90-year-old woman’s quest for Haq Mehr goes on for 75 years
We are told everything is working in our country and that it has moved forward a long way in ensuring progress in all spheres of life. But what you would say to justify the claim and explain the pain of a woman who is unable to get her right of Haq Mehr for the last 75 years, reported 24NewsHD TV channel on Friday.
Yes! It is true. It is the story of Saeeda Sultan, 90, from Peshawar which truly depicts the issues faced by the overwhelming majority in our society, as she reached the Supreme Court with a hope that she, somehow, will be able to get justice in her life. But to her disappointment, the matter is sent back to the district-level courts.
It again shows that the legal maxim “justice delayed is justice denied” has become just a cliché, a rhetorical statement in Pakistan as people spend all their lives in search of getting their right with the system unable to provide any protection or support.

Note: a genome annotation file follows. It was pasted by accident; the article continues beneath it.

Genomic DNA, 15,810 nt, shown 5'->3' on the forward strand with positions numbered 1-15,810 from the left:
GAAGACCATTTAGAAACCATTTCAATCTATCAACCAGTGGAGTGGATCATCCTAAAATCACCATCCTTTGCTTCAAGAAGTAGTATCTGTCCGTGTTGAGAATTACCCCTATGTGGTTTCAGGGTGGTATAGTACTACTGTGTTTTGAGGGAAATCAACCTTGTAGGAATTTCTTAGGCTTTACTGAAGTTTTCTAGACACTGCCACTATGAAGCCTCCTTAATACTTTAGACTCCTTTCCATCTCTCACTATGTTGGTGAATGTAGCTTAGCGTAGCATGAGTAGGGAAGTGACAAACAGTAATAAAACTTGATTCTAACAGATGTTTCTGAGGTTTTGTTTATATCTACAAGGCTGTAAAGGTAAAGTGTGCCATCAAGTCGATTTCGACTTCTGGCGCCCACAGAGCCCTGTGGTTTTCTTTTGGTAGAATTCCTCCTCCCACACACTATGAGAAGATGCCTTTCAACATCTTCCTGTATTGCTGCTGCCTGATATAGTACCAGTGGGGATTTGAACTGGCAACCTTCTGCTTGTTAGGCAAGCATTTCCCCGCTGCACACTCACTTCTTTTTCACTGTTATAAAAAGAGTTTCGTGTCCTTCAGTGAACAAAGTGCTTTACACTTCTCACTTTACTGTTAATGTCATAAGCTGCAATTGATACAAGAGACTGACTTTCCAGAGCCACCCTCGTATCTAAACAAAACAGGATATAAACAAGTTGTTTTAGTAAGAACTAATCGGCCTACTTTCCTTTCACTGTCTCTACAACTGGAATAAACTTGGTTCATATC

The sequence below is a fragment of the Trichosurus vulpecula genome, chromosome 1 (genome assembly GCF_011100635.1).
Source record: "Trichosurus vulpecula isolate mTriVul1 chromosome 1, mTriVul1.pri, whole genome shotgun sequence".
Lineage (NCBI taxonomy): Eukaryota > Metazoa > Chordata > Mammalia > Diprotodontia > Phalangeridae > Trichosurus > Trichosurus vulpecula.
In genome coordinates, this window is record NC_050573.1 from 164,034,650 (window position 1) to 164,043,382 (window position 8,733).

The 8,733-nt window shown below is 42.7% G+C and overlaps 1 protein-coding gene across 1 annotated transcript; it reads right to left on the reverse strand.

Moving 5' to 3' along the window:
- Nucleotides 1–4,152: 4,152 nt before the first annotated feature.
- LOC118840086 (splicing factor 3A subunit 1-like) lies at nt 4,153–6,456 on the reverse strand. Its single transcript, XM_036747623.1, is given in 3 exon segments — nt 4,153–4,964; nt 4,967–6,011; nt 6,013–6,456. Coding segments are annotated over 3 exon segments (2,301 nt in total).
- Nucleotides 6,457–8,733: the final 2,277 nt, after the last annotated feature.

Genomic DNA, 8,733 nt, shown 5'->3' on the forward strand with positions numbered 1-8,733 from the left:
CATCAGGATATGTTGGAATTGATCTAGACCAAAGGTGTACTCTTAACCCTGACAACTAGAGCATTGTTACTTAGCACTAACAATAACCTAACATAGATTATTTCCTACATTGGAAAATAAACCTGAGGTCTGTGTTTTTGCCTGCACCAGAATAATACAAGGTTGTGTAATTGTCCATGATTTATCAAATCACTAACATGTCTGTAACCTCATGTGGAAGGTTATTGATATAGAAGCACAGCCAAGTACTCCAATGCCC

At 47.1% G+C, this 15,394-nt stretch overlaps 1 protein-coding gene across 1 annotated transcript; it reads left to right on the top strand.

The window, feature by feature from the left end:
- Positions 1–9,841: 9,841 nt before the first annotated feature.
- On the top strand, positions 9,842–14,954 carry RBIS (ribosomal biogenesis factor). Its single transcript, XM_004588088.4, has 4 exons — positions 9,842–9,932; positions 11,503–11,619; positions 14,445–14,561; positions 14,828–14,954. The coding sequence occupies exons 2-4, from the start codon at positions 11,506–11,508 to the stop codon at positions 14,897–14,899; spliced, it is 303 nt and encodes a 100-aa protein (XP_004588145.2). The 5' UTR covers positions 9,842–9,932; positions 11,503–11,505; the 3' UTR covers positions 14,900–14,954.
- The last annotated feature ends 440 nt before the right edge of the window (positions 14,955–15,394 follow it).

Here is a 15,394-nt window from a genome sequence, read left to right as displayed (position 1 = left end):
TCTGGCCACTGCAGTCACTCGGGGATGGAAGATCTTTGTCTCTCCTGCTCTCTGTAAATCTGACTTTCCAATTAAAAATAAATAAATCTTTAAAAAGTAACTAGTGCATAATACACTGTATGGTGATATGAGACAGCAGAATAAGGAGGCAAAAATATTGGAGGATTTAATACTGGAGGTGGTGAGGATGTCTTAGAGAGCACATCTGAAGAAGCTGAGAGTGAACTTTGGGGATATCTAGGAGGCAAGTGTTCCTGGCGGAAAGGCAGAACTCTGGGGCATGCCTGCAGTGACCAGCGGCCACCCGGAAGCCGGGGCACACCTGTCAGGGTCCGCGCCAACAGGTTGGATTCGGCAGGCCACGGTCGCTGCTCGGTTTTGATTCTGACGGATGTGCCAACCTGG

And in many cases, even their next generations are seen fighting the legal battles they inherit from parents or grandparents.
Haq Mehr is a sum that becomes payable by the husband to wife on marriage either by agreement between parties or by operation of law. The question is: how and why she is unable to get her right granted by Pakistani law and Sharia?
Sharing the details of her ordeal, Saeeda told media persons outside the Supreme Court that she was married at the age of 15 and the matter had been sub judice with different courts since 1970. Her husband had died but she was unable to get the possession of 3.5 kanals of land even after that, she added.
But the travesty of the justice system can be gauged by the fact that she couldn’t get the possession of the property in question even after the verdict was issued in her favour.
In this connection, Saeeda said a bogus reported was presented before a court, showing that she had the possession.
And it seems that her struggle isn’t going to end as the Supreme Court is sending the matter again to the lower judiciary.
Will she get justice after 100 or 200 years if she moved the sessions court again, questioned the elderly lady.